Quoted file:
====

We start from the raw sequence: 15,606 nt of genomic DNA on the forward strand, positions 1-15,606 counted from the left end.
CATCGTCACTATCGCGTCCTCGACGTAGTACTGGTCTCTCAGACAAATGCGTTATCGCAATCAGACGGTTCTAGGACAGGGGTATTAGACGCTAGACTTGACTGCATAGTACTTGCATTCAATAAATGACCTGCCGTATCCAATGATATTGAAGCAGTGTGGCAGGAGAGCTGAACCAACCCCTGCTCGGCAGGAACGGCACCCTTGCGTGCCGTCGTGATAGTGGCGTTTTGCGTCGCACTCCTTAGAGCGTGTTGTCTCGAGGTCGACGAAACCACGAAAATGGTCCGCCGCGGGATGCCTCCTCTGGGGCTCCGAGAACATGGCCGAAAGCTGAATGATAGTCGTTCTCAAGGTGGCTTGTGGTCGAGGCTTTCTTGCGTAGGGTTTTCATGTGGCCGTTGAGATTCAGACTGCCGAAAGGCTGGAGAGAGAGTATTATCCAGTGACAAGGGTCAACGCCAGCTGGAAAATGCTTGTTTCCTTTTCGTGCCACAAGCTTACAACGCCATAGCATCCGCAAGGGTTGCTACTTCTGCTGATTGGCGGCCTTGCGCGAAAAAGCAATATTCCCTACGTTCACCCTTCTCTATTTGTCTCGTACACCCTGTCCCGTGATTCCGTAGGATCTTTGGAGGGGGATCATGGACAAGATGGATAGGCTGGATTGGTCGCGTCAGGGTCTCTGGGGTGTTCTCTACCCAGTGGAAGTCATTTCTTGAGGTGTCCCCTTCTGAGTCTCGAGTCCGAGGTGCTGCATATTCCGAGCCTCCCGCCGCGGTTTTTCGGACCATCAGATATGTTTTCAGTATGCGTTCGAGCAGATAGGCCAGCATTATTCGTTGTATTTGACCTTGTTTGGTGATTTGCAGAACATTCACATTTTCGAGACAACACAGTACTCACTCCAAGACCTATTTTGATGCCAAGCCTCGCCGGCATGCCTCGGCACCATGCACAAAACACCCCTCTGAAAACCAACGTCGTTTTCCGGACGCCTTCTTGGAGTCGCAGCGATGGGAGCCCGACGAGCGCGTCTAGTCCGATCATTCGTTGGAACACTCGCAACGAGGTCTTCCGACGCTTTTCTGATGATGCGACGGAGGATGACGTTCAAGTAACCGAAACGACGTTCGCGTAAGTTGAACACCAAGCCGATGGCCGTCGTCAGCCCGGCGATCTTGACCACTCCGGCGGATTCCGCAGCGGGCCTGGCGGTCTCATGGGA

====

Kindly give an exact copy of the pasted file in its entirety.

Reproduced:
We start from the raw sequence: 15,606 nt of genomic DNA on the forward strand, positions 1-15,606 counted from the left end.
CATCGTCACTATCGCGTCCTCGACGTAGTACTGGTCTCTCAGACAAATGCGTTATCGCAATCAGACGGTTCTAGGACAGGGGTATTAGACGCTAGACTTGACTGCATAGTACTTGCATTCAATAAATGACCTGCCGTATCCAATGATATTGAAGCAGTGTGGCAGGAGAGCTGAACCAACCCCTGCTCGGCAGGAACGGCACCCTTGCGTGCCGTCGTGATAGTGGCGTTTTGCGTCGCACTCCTTAGAGCGTGTTGTCTCGAGGTCGACGAAACCACGAAAATGGTCCGCCGCGGGATGCCTCCTCTGGGGCTCCGAGAACATGGCCGAAAGCTGAATGATAGTCGTTCTCAAGGTGGCTTGTGGTCGAGGCTTTCTTGCGTAGGGTTTTCATGTGGCCGTTGAGATTCAGACTGCCGAAAGGCTGGAGAGAGAGTATTATCCAGTGACAAGGGTCAACGCCAGCTGGAAAATGCTTGTTTCCTTTTCGTGCCACAAGCTTACAACGCCATAGCATCCGCAAGGGTTGCTACTTCTGCTGATTGGCGGCCTTGCGCGAAAAAGCAATATTCCCTACGTTCACCCTTCTCTATTTGTCTCGTACACCCTGTCCCGTGATTCCGTAGGATCTTTGGAGGGGGATCATGGACAAGATGGATAGGCTGGATTGGTCGCGTCAGGGTCTCTGGGGTGTTCTCTACCCAGTGGAAGTCATTTCTTGAGGTGTCCCCTTCTGAGTCTCGAGTCCGAGGTGCTGCATATTCCGAGCCTCCCGCCGCGGTTTTTCGGACCATCAGATATGTTTTCAGTATGCGTTCGAGCAGATAGGCCAGCATTATTCGTTGTATTTGACCTTGTTTGGTGATTTGCAGAACATTCACATTTTCGAGACAACACAGTACTCACTCCAAGACCTATTTTGATGCCAAGCCTCGCCGGCATGCCTCGGCACCATGCACAAAACACCCCTCTGAAAACCAACGTCGTTTTCCGGACGCCTTCTTGGAGTCGCAGCGATGGGAGCCCGACGAGCGCGTCTAGTCCGATCATTCGTTGGAACACTCGCAACGAGGTCTTCCGACGCTTTTCTGATGATGCGACGGAGGATGACGTTCAAGTAACCGAAACGACGTTCGCGTAAGTTGAACACCAAGCCGATGGCCGTCGTCAGCCCGGCGATCTTGACCACTCCGGCGGATTCCGCAGCGGGCCTGGCGGTCTCATGGGA